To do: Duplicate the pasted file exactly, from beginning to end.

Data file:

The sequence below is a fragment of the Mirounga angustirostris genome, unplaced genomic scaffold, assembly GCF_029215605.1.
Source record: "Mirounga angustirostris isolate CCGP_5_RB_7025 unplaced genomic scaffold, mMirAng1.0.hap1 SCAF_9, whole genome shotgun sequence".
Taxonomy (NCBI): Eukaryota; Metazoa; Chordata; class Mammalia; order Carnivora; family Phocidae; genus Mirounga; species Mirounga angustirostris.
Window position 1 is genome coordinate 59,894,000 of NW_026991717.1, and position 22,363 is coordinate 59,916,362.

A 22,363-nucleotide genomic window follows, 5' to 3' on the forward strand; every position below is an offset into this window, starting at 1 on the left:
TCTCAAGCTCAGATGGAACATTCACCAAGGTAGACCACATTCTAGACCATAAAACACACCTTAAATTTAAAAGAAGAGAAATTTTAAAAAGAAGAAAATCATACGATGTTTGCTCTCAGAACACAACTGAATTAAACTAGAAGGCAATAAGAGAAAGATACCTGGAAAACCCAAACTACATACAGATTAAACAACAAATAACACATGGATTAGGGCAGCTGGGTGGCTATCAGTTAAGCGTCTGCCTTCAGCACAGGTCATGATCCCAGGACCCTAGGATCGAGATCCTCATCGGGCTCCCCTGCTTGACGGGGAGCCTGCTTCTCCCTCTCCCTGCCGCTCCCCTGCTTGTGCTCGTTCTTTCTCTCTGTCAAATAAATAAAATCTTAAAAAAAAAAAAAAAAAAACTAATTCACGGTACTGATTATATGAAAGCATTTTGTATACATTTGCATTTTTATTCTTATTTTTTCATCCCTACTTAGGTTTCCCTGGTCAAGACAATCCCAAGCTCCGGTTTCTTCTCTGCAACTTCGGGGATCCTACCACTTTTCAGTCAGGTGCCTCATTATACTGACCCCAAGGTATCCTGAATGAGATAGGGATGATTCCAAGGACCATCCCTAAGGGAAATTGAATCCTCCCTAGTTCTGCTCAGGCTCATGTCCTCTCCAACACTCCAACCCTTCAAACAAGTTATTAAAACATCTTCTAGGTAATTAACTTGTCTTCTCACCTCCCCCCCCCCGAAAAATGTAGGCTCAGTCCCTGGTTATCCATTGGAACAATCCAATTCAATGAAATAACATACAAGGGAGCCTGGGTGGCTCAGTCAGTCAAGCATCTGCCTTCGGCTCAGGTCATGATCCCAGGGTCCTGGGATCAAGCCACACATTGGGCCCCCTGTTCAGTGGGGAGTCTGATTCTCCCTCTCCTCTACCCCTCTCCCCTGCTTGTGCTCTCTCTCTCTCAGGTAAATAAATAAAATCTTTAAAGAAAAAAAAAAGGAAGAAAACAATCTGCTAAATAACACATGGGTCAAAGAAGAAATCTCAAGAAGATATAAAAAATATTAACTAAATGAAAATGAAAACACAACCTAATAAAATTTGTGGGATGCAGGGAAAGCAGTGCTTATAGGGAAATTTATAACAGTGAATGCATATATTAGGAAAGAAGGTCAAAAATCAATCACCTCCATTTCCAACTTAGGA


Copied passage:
The sequence below is a fragment of the Mirounga angustirostris genome, unplaced genomic scaffold, assembly GCF_029215605.1.
Source record: "Mirounga angustirostris isolate CCGP_5_RB_7025 unplaced genomic scaffold, mMirAng1.0.hap1 SCAF_9, whole genome shotgun sequence".
Taxonomy (NCBI): Eukaryota; Metazoa; Chordata; class Mammalia; order Carnivora; family Phocidae; genus Mirounga; species Mirounga angustirostris.
Window position 1 is genome coordinate 59,894,000 of NW_026991717.1, and position 22,363 is coordinate 59,916,362.

A 22,363-nucleotide genomic window follows, 5' to 3' on the forward strand; every position below is an offset into this window, starting at 1 on the left:
TCTCAAGCTCAGATGGAACATTCACCAAGGTAGACCACATTCTAGACCATAAAACACACCTTAAATTTAAAAGAAGAGAAATTTTAAAAAGAAGAAAATCATACGATGTTTGCTCTCAGAACACAACTGAATTAAACTAGAAGGCAATAAGAGAAAGATACCTGGAAAACCCAAACTACATACAGATTAAACAACAAATAACACATGGATTAGGGCAGCTGGGTGGCTATCAGTTAAGCGTCTGCCTTCAGCACAGGTCATGATCCCAGGACCCTAGGATCGAGATCCTCATCGGGCTCCCCTGCTTGACGGGGAGCCTGCTTCTCCCTCTCCCTGCCGCTCCCCTGCTTGTGCTCGTTCTTTCTCTCTGTCAAATAAATAAAATCTTAAAAAAAAAAAAAAAAAAACTAATTCACGGTACTGATTATATGAAAGCATTTTGTATACATTTGCATTTTTATTCTTATTTTTTCATCCCTACTTAGGTTTCCCTGGTCAAGACAATCCCAAGCTCCGGTTTCTTCTCTGCAACTTCGGGGATCCTACCACTTTTCAGTCAGGTGCCTCATTATACTGACCCCAAGGTATCCTGAATGAGATAGGGATGATTCCAAGGACCATCCCTAAGGGAAATTGAATCCTCCCTAGTTCTGCTCAGGCTCATGTCCTCTCCAACACTCCAACCCTTCAAACAAGTTATTAAAACATCTTCTAGGTAATTAACTTGTCTTCTCACCTCCCCCCCCCCGAAAAATGTAGGCTCAGTCCCTGGTTATCCATTGGAACAATCCAATTCAATGAAATAACATACAAGGGAGCCTGGGTGGCTCAGTCAGTCAAGCATCTGCCTTCGGCTCAGGTCATGATCCCAGGGTCCTGGGATCAAGCCACACATTGGGCCCCCTGTTCAGTGGGGAGTCTGATTCTCCCTCTCCTCTACCCCTCTCCCCTGCTTGTGCTCTCTCTCTCTCAGGTAAATAAATAAAATCTTTAAAGAAAAAAAAAAGGAAGAAAACAATCTGCTAAATAACACATGGGTCAAAGAAGAAATCTCAAGAAGATATAAAAAATATTAACTAAATGAAAATGAAAACACAACCTAATAAAATTTGTGGGATGCAGGGAAAGCAGTGCTTATAGGGAAATTTATAACAGTGAATGCATATATTAGGAAAGAAGGTCAAAAATCAATCACCTCCATTTCCAACTTAGGA